TechWhirl: Technical Communication Recap for July 20, 2012

This week’s update on technical communication and the TechWhirl community is supported by Platinum sponsor ComponentOne & their Doc-To-Help Help Authoring Tool |

This was a week of varied, but relevant and lively discussions on the TechWhirl email discussion list, the kind of week that shows the broad range of the technical communication field. Section 508 compliance, strategies for organizing help systems, handling production of multi-language documents, tool questions and answers, trends and careers…all of which meant we had conversations with newbies and veterans, in all sorts of industries.

TechWhirl’s customers are technical communicators, and our community on the email list is just one way that we stay in touch with our customers. We also send and receive emails, exchange tweets, post to FaceBook, LinkedIn and Google+, announce jobs, release news, and deliver topical content that—happily—our customers are more than willing to respond to.  As technical communicators roles in our organizations’ customer service or customer experience strategies should take into account all the various ways those customers want and do interact with us.  Technical communication isn’t just about creating good technical content (after all, we could come up with thousands of interpretations as to what constitutes “good.”).  It’s about understanding the customer, what they want, how our companies are delivering it, and aligning the content with those expectations and needs.

This week, Jacquie Samuels provided a thoughtful and topical piece on Unified Content That Serves the Customer; we dusted off a funny, but painfully true column from our classic archives on how software really gets delivered, recapped what’s happening in the technical communications blogosphere and twitterverse, and offered a weekly poll on people skills that we may (or may not) need to succeed. Take some time to peruse the articles, vote, comment and post to the great threads on the discussion list.  And don’t hesitate to email us directly if you have a complaint or a compliment or a suggestion on how we can better serve you our TechWhirl customers.

Have a great weekend!

-The gang at TechWhirl

  Tech Writer This Week for July 20 2012

The dog days of summer in the northern hemisphere don’t mean any slowdown in relevant, interesting or entertaining posts to ponder and enjoy. Disruptive innovation, career perspectives, science writing, content curation versus search and more.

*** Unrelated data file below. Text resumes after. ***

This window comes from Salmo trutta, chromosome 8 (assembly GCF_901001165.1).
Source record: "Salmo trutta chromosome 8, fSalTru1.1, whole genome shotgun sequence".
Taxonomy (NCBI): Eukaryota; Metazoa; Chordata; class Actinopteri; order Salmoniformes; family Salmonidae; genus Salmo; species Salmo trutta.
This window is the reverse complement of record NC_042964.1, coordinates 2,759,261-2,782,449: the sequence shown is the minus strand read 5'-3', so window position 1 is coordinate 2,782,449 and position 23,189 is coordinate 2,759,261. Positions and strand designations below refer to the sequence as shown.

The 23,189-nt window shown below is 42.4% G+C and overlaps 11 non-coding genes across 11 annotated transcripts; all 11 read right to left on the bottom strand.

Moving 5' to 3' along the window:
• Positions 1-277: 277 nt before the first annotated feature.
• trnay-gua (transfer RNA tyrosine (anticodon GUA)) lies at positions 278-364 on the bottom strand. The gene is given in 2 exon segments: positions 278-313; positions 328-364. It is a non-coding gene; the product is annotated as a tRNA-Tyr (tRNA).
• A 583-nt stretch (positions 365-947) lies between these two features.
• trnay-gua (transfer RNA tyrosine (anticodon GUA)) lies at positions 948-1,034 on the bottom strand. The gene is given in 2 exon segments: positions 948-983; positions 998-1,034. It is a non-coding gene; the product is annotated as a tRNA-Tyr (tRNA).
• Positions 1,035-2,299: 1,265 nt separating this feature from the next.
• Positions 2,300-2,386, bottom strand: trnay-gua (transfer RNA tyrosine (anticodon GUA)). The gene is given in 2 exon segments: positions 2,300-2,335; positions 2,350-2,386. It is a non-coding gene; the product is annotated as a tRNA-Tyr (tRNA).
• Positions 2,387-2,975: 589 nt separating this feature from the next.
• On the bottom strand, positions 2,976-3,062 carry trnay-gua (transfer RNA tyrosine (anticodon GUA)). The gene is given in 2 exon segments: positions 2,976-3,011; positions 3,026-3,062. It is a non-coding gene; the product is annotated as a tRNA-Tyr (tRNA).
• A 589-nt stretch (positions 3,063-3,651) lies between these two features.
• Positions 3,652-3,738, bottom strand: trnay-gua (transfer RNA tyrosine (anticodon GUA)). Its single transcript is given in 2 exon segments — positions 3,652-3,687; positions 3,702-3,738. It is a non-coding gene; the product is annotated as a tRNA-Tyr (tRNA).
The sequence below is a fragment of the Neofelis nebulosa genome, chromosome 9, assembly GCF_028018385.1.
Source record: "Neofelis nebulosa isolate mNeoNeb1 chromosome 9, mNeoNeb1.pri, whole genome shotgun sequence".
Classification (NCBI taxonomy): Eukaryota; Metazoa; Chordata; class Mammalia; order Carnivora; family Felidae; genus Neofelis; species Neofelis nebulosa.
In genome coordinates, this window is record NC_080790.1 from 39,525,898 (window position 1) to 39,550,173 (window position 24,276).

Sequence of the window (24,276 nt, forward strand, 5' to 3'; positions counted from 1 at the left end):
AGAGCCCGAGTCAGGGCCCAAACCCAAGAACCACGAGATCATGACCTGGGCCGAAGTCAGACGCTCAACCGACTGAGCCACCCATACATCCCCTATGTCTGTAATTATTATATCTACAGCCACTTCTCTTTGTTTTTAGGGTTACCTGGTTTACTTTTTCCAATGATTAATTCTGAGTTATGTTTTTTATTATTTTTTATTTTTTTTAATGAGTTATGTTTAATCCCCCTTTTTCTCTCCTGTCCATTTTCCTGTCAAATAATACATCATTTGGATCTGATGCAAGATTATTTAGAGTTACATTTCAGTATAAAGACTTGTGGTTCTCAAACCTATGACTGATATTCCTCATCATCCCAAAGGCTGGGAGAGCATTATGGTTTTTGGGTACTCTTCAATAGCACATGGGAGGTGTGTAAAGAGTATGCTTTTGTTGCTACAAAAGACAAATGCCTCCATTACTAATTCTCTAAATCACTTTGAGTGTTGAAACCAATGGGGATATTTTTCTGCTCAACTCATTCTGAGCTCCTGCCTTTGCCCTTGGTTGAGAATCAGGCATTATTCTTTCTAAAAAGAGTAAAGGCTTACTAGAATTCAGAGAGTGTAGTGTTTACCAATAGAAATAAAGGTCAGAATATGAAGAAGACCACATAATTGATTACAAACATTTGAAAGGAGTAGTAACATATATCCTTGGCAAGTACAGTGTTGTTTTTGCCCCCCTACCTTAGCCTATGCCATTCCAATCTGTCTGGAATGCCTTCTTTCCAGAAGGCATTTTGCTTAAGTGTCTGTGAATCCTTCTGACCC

Classic Technical Communication Humor: Software Supreme

I once attended a seminar given by a Vice President for a software development firm. He discussed the business principle time to market. Time to market means, simply, that the sooner a new product is ready for sale the sooner we can make money on it, and the more money we can make overall. We lose money when a new product takes longer to develop.

  Technical Communication Poll: Those Pesky People Skills

There’s nothing like an article that panders to stereotypes to get those technical writer hackles up. Ron Hearn posted a link from the education pages of Yahoo! that ranks technical writing as the #2 career to pursue if you don’t like people. All we could say was “wow, really?” Most of the technical communicators we know have to have good people skills, and interact with people from internal and external groups fairly constantly, so we ask the folks who know whether people skills are important, and which ones matter most.

  Unified Content That Serves the Customer: Let’s Come Out of the Dark Ages

As user advocates, we technical writers should be outraged at the hoops our users have to jump through to find the information they need just because different kinds of content are created by different departments. All too often each department pushes content out to customers in their own ways, for their own reasons, which means we’ve created a mess of the entire user experience. Users ought to find everything they need, from training videos to operating system requirements, from high-level content to detailed tasks, from reviews to troubleshooting guides, in one place. I know, what a radical concept: make things easy.

Technical Communication News

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Platinum: Adobe Systems Incorporated

Gold: ComponentOne Software, Madcap Software

Silver: Society for Technical Communication (STC), Vancouver Island University


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